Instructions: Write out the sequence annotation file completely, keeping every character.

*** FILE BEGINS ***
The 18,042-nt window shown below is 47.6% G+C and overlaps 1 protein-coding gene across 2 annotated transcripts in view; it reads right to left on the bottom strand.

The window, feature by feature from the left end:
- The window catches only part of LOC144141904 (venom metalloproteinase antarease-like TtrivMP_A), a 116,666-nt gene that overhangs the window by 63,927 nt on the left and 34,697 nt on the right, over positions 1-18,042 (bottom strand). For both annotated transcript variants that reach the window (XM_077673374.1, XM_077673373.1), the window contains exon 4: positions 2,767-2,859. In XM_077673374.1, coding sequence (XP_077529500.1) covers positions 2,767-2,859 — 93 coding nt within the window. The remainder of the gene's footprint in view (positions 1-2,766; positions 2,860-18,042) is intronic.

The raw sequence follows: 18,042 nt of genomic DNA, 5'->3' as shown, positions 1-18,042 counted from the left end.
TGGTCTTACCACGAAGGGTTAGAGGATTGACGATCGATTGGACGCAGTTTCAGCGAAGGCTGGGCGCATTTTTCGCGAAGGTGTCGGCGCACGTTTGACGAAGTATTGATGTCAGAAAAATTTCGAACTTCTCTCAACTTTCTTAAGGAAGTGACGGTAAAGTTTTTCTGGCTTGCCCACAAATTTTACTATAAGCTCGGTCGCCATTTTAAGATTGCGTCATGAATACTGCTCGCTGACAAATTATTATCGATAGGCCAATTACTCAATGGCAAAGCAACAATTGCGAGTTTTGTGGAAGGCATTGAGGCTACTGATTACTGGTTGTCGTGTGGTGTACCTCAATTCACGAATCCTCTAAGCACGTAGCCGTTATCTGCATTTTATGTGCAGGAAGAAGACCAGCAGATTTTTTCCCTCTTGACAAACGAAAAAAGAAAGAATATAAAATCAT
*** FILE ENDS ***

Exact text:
The 18,042-nt window shown below is 47.6% G+C and overlaps 1 protein-coding gene across 2 annotated transcripts in view; it reads right to left on the bottom strand.

The window, feature by feature from the left end:
- The window catches only part of LOC144141904 (venom metalloproteinase antarease-like TtrivMP_A), a 116,666-nt gene that overhangs the window by 63,927 nt on the left and 34,697 nt on the right, over positions 1-18,042 (bottom strand). For both annotated transcript variants that reach the window (XM_077673374.1, XM_077673373.1), the window contains exon 4: positions 2,767-2,859. In XM_077673374.1, coding sequence (XP_077529500.1) covers positions 2,767-2,859 — 93 coding nt within the window. The remainder of the gene's footprint in view (positions 1-2,766; positions 2,860-18,042) is intronic.

The raw sequence follows: 18,042 nt of genomic DNA, 5'->3' as shown, positions 1-18,042 counted from the left end.
TGGTCTTACCACGAAGGGTTAGAGGATTGACGATCGATTGGACGCAGTTTCAGCGAAGGCTGGGCGCATTTTTCGCGAAGGTGTCGGCGCACGTTTGACGAAGTATTGATGTCAGAAAAATTTCGAACTTCTCTCAACTTTCTTAAGGAAGTGACGGTAAAGTTTTTCTGGCTTGCCCACAAATTTTACTATAAGCTCGGTCGCCATTTTAAGATTGCGTCATGAATACTGCTCGCTGACAAATTATTATCGATAGGCCAATTACTCAATGGCAAAGCAACAATTGCGAGTTTTGTGGAAGGCATTGAGGCTACTGATTACTGGTTGTCGTGTGGTGTACCTCAATTCACGAATCCTCTAAGCACGTAGCCGTTATCTGCATTTTATGTGCAGGAAGAAGACCAGCAGATTTTTTCCCTCTTGACAAACGAAAAAAGAAAGAATATAAAATCAT